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Taylors Three Rock


I found the door ...


Biblioteca Trinity College, Dublín, Ireland, Irlanda

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Irlanda - Dublín - IMMA




The Irish Museum of Modern Art also known as IMMA, is Ireland's leading national institution for the collection and presentation of modern and contemporary art. Located in Kilmainham, Dublin, the Museum presents a wide variety of art in a changing programme of exhibitions, which regularly includes bodies of work from its own collection and its education and community department. It also aims to create more widespread access to art and artists through its studio and national programmes.


The Museum’s mission is to foster within society an awareness, understanding and involvement in the visual arts through policies and programmes which are excellent, innovative and inclusive.


The Irish Museum of Modern Art was established by the Government of Ireland in 1990. It was officially opened on 25 May 1991 by Taoiseach Charles J Haughey.


The Irish Museum of Modern Art is housed in the 17th-century Royal Hospital Kilmainham. The Royal Hospital was founded in 1684 by James Butler, the Duke of Ormonde and Viceroy to Charles II, as a home for retired soldiers and continued in that use for almost 250 years. The Royal Hospital is a striking location for displaying modern art. Modelled on Les Invalides in Paris, it is arranged around a courtyard and the interior has long corridors running along series of modest interlocking rooms. The original stables have been restored, extended and converted into artists' studios, and the museum runs an artist-in-residence programme.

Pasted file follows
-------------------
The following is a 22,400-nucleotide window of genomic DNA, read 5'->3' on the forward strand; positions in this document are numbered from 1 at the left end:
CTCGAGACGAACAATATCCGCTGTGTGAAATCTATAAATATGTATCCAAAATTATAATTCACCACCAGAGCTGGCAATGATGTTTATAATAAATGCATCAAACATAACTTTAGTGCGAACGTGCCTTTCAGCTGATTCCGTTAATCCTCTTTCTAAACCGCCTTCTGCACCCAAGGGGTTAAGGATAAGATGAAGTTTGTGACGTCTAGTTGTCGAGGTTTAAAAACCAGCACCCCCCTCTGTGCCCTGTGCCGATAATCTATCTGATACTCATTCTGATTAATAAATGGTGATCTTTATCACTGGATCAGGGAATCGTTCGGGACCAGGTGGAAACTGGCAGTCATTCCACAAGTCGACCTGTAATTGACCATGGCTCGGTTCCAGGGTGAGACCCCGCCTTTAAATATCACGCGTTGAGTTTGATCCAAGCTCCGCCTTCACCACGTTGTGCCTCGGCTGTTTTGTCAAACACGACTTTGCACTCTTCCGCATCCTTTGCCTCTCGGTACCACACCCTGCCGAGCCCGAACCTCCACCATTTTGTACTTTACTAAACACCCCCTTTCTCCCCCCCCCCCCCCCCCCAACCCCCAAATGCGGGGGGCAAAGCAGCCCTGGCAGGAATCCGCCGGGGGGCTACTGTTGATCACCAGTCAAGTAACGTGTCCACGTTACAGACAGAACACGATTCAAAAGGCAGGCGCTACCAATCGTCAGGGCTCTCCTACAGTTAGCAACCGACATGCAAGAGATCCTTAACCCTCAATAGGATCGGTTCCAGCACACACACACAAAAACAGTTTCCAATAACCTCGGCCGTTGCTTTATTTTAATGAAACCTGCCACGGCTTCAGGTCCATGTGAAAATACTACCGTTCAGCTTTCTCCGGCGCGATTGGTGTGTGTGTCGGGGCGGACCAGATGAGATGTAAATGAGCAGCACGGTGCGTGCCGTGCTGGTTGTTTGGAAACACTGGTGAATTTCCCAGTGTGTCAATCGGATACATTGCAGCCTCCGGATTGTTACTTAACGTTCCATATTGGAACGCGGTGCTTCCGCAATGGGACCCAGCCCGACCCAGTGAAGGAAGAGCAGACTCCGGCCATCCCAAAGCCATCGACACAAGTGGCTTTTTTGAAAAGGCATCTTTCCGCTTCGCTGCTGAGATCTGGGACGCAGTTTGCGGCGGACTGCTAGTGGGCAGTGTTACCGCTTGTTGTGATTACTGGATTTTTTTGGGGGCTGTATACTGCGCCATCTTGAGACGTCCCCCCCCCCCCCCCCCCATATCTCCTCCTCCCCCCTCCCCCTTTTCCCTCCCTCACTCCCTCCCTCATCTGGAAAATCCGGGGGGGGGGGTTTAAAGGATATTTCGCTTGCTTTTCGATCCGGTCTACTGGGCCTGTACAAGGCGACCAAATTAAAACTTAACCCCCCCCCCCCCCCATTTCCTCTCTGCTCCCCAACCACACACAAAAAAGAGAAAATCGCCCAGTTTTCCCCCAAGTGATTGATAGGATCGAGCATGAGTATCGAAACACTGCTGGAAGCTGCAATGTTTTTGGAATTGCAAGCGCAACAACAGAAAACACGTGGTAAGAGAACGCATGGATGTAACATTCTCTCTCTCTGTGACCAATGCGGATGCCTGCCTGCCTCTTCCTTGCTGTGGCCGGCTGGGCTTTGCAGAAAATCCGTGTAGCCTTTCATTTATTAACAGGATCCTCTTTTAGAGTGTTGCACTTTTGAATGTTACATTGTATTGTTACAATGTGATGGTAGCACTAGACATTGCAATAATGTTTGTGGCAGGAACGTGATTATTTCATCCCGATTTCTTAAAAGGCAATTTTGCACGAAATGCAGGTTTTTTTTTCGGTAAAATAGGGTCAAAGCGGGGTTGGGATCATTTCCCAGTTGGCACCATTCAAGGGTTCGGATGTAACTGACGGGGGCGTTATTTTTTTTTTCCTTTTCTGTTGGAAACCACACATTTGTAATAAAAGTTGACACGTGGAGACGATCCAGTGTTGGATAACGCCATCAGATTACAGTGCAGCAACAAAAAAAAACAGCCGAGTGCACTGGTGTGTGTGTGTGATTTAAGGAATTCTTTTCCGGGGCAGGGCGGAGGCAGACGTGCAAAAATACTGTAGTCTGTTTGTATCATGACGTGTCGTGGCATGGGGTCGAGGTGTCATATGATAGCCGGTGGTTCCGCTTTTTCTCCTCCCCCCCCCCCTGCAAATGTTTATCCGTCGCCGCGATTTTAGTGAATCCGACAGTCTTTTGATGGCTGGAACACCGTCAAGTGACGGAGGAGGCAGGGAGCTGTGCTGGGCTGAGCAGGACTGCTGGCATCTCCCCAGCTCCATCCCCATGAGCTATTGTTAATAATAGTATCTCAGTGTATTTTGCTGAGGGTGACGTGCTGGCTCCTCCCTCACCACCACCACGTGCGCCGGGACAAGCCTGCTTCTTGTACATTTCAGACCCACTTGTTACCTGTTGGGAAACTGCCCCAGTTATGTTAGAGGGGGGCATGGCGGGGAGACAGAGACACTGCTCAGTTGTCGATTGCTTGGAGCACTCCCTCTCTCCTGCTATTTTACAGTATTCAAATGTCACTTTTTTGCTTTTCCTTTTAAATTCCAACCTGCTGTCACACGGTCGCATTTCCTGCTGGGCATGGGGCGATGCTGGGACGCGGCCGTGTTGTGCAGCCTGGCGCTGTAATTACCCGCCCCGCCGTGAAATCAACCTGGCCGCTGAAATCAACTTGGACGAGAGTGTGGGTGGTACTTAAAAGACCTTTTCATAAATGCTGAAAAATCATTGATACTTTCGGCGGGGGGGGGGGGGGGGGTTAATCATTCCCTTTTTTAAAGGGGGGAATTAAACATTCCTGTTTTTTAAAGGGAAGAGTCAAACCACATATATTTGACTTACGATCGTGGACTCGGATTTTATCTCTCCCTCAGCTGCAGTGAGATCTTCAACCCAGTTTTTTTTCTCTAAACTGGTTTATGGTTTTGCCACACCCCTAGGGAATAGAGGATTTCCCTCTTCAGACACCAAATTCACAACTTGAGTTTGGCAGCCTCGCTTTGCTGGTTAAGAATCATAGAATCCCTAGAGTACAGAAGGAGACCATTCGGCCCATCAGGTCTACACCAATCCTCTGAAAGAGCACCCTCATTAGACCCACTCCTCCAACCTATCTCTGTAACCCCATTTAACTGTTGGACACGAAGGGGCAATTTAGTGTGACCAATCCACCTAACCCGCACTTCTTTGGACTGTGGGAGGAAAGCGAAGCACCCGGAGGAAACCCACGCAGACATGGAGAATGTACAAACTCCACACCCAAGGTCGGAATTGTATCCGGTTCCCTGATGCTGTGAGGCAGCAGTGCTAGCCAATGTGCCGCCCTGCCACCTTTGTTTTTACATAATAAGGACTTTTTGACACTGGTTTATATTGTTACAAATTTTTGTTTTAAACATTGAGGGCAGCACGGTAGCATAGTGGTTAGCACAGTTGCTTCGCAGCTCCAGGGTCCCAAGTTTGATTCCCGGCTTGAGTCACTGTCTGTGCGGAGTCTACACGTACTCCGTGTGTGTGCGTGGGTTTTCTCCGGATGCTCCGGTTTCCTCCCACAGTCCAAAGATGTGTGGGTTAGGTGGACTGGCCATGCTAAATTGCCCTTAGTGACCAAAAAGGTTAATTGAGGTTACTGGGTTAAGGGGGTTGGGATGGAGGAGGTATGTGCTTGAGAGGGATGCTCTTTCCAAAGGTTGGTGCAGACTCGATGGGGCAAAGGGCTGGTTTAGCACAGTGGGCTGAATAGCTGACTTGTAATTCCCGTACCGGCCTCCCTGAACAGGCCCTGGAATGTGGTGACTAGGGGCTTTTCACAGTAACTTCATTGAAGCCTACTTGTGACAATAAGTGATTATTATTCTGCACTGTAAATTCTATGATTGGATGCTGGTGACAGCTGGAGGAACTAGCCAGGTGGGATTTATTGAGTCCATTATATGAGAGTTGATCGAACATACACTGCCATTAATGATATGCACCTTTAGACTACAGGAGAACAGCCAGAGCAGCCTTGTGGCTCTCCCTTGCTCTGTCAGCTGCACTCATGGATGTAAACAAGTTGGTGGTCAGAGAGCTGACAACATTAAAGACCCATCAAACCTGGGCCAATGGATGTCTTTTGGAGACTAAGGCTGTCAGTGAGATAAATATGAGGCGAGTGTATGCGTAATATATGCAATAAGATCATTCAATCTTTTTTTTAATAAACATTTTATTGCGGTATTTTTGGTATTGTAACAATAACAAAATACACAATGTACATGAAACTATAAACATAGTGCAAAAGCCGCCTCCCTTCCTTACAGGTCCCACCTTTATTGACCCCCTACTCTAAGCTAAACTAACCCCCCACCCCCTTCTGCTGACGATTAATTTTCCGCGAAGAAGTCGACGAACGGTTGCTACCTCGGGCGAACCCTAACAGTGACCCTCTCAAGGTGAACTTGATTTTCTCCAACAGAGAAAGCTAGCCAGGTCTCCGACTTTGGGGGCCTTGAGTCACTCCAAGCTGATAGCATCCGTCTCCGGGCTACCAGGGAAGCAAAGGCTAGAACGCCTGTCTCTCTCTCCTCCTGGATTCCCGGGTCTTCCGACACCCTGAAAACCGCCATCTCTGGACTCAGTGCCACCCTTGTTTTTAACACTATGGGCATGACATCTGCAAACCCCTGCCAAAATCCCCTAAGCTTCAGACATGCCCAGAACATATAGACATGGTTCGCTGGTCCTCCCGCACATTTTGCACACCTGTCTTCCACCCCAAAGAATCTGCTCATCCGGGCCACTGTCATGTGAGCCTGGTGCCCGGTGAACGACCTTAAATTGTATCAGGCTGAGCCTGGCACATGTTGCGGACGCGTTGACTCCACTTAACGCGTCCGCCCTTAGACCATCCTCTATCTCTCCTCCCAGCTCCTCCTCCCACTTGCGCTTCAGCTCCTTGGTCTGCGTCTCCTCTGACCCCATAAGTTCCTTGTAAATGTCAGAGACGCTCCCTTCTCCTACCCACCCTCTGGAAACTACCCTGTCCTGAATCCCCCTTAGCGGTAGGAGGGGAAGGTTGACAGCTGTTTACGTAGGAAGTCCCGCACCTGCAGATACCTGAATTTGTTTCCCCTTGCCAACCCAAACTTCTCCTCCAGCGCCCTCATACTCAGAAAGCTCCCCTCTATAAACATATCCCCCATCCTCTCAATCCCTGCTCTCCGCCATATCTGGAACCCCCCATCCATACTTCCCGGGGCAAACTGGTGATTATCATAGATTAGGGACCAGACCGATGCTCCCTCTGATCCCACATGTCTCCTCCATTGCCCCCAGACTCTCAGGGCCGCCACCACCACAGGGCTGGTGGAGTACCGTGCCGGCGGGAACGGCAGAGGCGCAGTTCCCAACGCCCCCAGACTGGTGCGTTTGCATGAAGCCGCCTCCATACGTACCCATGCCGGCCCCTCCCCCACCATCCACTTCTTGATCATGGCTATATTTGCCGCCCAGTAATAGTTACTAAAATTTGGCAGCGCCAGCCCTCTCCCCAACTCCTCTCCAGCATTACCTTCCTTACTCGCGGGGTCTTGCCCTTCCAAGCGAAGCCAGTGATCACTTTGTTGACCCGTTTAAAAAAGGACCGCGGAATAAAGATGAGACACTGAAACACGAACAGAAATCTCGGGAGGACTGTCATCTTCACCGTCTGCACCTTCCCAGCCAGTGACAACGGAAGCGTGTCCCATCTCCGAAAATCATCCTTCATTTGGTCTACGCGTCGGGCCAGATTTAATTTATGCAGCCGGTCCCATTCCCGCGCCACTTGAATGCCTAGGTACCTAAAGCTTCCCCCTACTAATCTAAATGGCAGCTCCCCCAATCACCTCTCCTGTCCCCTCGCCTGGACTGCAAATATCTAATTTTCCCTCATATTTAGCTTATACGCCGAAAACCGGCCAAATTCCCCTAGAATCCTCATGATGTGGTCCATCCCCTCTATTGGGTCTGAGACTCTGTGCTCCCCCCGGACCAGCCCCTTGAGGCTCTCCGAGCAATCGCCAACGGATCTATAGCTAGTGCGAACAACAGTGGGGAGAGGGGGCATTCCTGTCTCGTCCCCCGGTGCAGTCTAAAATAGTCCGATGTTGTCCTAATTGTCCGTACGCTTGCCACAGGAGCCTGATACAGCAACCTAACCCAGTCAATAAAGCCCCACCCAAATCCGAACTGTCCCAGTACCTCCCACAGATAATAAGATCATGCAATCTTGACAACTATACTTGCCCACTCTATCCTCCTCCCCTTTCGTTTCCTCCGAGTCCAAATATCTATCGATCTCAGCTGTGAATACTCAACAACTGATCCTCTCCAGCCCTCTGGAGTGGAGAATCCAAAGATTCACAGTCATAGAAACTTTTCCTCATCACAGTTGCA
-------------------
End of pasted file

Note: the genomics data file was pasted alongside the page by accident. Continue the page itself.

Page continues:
The Museum is a company limited by guarantee and not having a share capital. The company is funded by grant-in-aid through the Department of Arts, Heritage and the Gaeltacht and by sponsorship, franchise and own resource income.






El Irish Museum of Modern Art (Museo Irlandés de Arte Moderno), también conocido como IMMA, abrió en mayo de 1991 y es la institución nacional líder en exhibiciones y colecciones de arte moderno y contemporáneo. Está ubicado en el Royal Hospital, Kilmainham, un refinado edificio del Siglo XVII cerca de la Estación Heuston al oeste del centro de Dublín.


El Museo se concentra en adquirir arte contemporáneo de artistas vivientes y compra sólo de los mercados primarios: estudios y galerías. También acepta donaciones de arte que daten de 1940 en adelante y a través de algunos generosos regalos ha progresado hacia una colección representativa de ese periodo. Dada su juventud el museo tiene una colección razonable y monta exhibiciones selectas de su propia colección. Se concentra en albergar exhibiciones y tiene un programa de exhibición bastante activo como es demostrado por el ejemplo del programa de exhibiciones del 2003 presentado abajo. Se espera que en el futuro al Museo le sea provisto más espacio, permitiendo que su actividad actual se complemente por una presentación enciclopédica permanente de arte contemporáneo.


El Royal Hospital es una impactante ubicación para mostrar arte moderno. Diseñado según el edificio de Los Inválidos en París, está dispuesto alrededor de un patio y el interior tiene largos corredores y a sus lados corren una serie de modestos cuartos interconectados. Esto ha hecho a algunas exhibiciones más interesantes y visualmente excitantes, pero el museo está limitado en su capacidad para albergar grandes obras de arte. Otra desventaja es que es difícil el mover obras alrededor. Sin embargo, en su favor, el trazado permite que varias exhibiciones corran concurrentemente y el diseño es bastante refinado: el patio, nobles fachadas, un jardín formal barroco restaurado y un hermoso salón de banquetes y capilla. El salón de banquetes genera ingresos como sede de bodas y cenas de conferencias, así como el café y la librería; el Museo en sí mismo es gratis.